Workload
Clicker questions. In my experience I get through about 6 good clicker-questions per 45 min period: about 3 review questions and 3 questions on new topics. It's OK to re-use or only slightly modify questions that you haven't used for at least a week (if you don't believe me, try it).

It's hard to write good clicker questions. Be prepared to replace questions that are too easy or too hard the following year.

Reading quizzes. You need to give a reading quiz before every lecture period where you give clicker questions on new material. The reading quiz shouldn't be more than at most 7 easy-to-answer (if you have done the reading or watched the video) questions. I often use true/false.  It usually takes me 15-20 minutes to write such a quiz.

Video lectures. The optimum length for a video is about 7 minutes. If you already have lecture notes or Powerpoint slides and are comfortable with the recording software you use then making a 7 minute video takes about 15-30 minutes depending on the amount of editing you do. This does not include the upload to Youtube, which can be up to 30 minutes depending on internet speeds, but you can do other things during that time.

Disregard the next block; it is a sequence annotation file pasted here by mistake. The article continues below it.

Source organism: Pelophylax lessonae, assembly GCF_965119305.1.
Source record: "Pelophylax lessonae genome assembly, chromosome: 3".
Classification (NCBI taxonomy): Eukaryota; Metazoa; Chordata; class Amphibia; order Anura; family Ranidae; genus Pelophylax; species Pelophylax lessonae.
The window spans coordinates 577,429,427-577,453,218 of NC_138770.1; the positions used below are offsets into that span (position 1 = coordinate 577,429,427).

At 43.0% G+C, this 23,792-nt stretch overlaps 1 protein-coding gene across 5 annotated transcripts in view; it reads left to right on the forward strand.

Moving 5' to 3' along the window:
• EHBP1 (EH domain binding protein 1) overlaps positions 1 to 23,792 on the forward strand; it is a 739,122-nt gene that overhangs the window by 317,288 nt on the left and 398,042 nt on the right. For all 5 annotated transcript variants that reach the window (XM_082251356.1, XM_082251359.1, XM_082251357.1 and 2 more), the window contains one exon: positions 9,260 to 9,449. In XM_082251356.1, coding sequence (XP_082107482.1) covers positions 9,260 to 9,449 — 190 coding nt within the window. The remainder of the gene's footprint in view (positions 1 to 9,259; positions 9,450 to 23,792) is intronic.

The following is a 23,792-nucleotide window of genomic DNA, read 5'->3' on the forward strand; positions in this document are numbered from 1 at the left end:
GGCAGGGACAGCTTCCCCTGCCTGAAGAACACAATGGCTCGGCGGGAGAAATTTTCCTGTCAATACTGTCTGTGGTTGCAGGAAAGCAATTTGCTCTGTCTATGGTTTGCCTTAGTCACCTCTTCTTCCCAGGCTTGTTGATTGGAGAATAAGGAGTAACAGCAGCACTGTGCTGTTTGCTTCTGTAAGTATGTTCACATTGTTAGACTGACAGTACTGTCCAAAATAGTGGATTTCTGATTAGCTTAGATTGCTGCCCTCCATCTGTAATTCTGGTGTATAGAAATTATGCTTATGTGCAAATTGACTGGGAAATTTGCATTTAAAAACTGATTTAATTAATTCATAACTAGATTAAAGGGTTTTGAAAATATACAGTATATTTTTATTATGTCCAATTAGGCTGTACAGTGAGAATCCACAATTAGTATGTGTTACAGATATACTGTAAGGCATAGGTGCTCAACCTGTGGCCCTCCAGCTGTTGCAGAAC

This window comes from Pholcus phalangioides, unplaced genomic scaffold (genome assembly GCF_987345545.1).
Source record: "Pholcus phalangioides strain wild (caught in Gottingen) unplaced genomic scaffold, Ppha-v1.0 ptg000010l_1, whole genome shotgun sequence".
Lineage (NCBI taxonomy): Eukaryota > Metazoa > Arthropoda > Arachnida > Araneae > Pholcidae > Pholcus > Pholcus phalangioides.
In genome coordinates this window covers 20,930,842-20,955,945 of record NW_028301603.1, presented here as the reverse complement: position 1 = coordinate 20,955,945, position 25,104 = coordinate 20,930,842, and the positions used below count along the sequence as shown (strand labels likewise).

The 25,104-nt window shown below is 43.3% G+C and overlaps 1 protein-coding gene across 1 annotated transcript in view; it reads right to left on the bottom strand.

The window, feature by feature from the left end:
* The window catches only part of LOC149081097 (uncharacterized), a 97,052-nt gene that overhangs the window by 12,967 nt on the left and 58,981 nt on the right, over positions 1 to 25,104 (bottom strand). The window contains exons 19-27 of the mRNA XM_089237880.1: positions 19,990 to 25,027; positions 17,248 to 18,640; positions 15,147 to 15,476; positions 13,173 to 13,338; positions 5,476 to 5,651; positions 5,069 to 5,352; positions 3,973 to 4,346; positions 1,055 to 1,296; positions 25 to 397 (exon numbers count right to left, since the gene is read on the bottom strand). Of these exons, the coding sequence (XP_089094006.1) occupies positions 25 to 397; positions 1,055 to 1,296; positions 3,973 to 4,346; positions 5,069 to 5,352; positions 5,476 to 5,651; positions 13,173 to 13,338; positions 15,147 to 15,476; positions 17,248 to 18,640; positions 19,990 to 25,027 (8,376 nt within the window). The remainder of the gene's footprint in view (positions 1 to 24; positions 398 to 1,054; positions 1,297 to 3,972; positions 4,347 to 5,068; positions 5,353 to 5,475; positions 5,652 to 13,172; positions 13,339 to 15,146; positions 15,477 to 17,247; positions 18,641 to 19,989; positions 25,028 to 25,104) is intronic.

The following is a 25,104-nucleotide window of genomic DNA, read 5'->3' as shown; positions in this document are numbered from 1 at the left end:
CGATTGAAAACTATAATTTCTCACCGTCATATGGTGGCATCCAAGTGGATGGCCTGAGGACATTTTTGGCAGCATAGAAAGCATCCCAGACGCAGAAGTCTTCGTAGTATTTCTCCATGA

Recording live lectures
Another option is to record your live lectures in year 1 for use in subsequent years.  If you lecture with Powerpoint you can use screencasting software to record and use an external microphone.  If you lecture on the blackboard you will have to get someone to record it with a video camera.  Ask your university e-learning office to borrow one.

In either case you should edit the recording into shorter videos no longer than 10 minutes. It is just a boring and off-putting to watch a 45 minute lecture on-line as it is live. If possible insert a question at the end of each video to activate the students.

Other universities have recorded lectures on put them on-line, so you might be able to find what you need just by Googling or searching on Youtube.  Notice that if you only want the students to see part of a video you can specify the start time in the Youtube link.

This post is part of an ongoing series of post on teaching tools and tips collected here.